Boris Johnson Makes Extraordinary Claim That Brexit 'Helped Save Lives'

But experts say decisions around the Covid-19 vaccine had little to do with leaving the European Union.
Boris Johnson delivers a speech at a 'Vote Leave' rally in 2016.
Boris Johnson delivers a speech at a 'Vote Leave' rally in 2016.
Ian Forsyth via Getty Images

Boris Johnson has made an extraordinary claim that Brexit “helped save lives” during the Covid-19 pandemic.

The former prime minister alleged it was “literally true” that leaving the EU saved lives and that he was “proud” of it.

Johnson has recently made a series of interventions in media interviews while his allies continue to urge him to make a comeback.

Only this week Johnson condemned prime minister Rishi Sunak’s decision not to send British fighter jets to Ukraine.

In an interview with fellow Tory MP Nadine Dorries, Johnson said: “It is absolutely the case that had it not been for our ability to do our own regulation, had it not been for the fact that we’d come out of the European Medicines Agency, the MHRA, the medical health regulation agency, was now totally free to decide how fast to approve the vaccine - we wouldn’t have been able to do that vaccine rollout so fast.

“And you know, it is literally true that Brexit helped save lives.

“And people’s eyes bulge a bit when you say that, but it happens to be true…I’m proud of that. I’m proud of all the work that those people did.”

However, experts have disputed such claims, saying that decisions around the Covid-19 vaccine had little to do with leaving the European Union.

Asked whether Brexit had sped up the process, the head of the MHRA, Dr June Raine, previously said: “We have been able to authorise the supply of the vaccine using provisions under European law which exist until 1 January.”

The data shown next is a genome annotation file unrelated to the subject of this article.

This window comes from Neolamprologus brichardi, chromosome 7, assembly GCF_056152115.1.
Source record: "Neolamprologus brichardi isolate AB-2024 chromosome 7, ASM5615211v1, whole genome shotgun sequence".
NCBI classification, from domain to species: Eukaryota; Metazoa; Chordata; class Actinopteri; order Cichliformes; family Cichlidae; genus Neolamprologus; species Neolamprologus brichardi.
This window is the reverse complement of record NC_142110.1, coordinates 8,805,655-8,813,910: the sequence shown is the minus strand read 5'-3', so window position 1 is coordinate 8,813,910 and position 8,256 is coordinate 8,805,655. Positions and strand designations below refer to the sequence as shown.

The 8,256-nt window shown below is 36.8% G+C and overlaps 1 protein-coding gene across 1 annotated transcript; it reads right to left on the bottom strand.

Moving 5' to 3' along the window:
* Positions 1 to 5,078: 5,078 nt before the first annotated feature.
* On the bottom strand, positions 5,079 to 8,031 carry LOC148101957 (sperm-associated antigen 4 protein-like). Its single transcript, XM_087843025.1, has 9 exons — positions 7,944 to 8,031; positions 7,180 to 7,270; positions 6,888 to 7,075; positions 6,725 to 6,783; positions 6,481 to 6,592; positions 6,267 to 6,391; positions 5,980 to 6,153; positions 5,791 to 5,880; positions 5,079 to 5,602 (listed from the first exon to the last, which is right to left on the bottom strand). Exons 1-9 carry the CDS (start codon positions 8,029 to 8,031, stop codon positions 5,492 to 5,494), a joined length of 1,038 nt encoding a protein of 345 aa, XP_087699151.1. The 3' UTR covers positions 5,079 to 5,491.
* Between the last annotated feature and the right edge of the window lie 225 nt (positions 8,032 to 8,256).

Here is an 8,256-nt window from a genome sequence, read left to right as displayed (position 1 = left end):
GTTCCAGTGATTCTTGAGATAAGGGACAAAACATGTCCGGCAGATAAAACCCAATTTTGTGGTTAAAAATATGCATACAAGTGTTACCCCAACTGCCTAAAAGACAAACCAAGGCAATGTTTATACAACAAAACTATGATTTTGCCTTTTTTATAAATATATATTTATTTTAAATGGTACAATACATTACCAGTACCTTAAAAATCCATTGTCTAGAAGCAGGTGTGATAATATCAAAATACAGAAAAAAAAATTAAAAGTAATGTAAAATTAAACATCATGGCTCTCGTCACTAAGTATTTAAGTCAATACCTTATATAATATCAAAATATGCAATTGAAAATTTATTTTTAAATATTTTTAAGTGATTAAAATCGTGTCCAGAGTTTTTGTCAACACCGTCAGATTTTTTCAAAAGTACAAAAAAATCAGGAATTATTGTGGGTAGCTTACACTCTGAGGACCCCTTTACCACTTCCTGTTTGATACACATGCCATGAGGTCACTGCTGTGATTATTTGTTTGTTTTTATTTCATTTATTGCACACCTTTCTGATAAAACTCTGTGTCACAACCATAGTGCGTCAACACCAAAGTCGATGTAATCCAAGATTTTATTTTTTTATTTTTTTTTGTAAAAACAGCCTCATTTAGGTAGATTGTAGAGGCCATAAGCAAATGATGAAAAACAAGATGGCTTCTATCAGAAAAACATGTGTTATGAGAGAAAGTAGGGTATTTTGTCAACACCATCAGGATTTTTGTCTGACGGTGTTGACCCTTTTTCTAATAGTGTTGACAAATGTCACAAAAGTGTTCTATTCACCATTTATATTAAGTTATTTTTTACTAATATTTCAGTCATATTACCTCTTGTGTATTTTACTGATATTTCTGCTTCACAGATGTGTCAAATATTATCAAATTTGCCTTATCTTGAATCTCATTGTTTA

She added that the regulator’s “speed or our progress has been totally dependent on the availability of data in our rolling review, and the rigorous assessment and independent advice we have received”.

Independent website Full Fact has also dismissed claims that the UK was able to approve the Pfizer/BioNTech vaccine more quickly because of Brexit.

They said: “This is not correct. Under European law, the UK was permitted to act independently to approve the vaccine in an emergency.”

Transport minister Richard Holden was asked to name the three “best achievements” of Brexit on the third anniversary of the UK’s departure from the European Union.

But when he named the Covid vaccine roll-out as his first example, LBC presenter Ferrari told him that was “not true”.

Ferrari interrupted: “Well, you will be aware of course the independent website Full Fact say that’s not true. And even the boss of our own MHRA (Medicines and Healthcare products Regulatory Agency) Dr June Raine has also said that’s not true. So can we strike that one out?”

Holden conceded that he was “absolutely right” and the country could have done it “within the EU”.

But he added: “I think the pressure, if we’d been in the EU to be part of an EU scheme, would have been quite unbelievable.”

Earlier this week senior Tory MP Dame Andrea Leadsom insisted that leaving the EU will be “the best decision we ever made” on a special episode of BBC’s Newsnight.

Johnson’s interview on Friday Night with Nadine launches on TalkTV this Friday at 8pm.


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